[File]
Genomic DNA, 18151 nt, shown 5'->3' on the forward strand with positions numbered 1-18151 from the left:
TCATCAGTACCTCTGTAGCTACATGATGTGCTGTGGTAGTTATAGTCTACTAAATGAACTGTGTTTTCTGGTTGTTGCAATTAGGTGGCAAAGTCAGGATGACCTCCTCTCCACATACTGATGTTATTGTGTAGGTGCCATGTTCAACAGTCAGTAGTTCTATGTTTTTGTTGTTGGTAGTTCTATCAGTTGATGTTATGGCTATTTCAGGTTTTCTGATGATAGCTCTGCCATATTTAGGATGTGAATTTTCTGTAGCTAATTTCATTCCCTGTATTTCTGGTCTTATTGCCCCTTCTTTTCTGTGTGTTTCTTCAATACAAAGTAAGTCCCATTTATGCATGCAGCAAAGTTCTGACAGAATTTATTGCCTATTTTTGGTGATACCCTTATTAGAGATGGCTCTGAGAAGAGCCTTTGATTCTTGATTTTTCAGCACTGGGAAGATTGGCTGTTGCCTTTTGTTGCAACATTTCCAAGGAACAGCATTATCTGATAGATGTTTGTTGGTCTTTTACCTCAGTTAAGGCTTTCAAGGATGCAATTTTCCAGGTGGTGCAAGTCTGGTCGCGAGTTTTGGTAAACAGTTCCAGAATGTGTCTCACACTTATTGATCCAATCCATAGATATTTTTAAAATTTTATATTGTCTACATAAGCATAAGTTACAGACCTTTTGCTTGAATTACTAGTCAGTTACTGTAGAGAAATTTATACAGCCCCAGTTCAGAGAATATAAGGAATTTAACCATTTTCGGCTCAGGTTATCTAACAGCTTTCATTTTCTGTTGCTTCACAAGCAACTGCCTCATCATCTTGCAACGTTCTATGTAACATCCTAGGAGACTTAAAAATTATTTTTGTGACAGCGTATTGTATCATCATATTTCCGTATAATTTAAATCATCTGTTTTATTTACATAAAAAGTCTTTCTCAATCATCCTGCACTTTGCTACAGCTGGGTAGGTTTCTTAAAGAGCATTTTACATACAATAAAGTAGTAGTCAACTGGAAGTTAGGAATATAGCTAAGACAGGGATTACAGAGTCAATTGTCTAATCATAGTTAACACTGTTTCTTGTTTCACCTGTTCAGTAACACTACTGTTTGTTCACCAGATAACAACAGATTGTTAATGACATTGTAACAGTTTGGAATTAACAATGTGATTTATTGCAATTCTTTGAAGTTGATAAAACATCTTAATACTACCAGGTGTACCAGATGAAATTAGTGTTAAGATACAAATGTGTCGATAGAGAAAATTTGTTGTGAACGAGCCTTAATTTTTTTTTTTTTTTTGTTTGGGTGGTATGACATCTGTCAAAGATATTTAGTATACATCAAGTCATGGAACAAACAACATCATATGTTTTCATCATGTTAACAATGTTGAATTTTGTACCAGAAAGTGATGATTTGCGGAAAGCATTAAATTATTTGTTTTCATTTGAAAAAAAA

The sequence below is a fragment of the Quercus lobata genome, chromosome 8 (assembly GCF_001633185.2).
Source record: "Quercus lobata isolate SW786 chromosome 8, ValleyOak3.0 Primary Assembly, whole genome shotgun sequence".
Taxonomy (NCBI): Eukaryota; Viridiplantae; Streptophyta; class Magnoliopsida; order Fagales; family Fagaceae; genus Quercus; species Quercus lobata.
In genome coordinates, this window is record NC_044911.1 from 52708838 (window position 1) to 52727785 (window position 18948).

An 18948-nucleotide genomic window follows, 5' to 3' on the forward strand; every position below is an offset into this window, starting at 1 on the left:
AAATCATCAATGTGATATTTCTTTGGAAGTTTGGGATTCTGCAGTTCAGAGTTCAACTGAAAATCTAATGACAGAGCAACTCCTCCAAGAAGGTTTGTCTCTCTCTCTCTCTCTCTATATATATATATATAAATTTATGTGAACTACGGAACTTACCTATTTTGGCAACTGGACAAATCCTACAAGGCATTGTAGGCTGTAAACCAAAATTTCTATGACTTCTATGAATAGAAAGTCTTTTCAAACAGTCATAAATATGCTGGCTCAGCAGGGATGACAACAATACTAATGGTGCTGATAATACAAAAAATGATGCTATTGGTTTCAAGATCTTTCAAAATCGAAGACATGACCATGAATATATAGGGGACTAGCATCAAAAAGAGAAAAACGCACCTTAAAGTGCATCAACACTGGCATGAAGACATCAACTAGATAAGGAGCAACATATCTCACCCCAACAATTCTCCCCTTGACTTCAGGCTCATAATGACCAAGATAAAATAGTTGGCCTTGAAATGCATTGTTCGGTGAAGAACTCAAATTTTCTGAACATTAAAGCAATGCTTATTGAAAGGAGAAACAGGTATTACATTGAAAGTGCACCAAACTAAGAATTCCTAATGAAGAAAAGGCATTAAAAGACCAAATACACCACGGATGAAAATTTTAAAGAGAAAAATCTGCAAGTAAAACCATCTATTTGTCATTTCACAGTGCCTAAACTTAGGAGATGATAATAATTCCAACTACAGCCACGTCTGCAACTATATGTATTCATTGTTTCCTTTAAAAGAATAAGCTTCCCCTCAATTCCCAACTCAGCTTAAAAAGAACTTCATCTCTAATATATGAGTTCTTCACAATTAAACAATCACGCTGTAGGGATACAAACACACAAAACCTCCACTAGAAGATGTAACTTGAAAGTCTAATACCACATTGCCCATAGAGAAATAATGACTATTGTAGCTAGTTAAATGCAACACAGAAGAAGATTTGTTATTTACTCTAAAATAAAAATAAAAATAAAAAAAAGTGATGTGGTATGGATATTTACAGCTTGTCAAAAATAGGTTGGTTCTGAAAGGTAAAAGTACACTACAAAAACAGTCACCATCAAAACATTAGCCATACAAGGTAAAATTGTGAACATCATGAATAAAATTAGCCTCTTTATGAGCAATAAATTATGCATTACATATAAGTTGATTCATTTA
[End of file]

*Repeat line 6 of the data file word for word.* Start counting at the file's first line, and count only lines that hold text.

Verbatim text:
In genome coordinates, this window is record NC_044911.1 from 52708838 (window position 1) to 52727785 (window position 18948).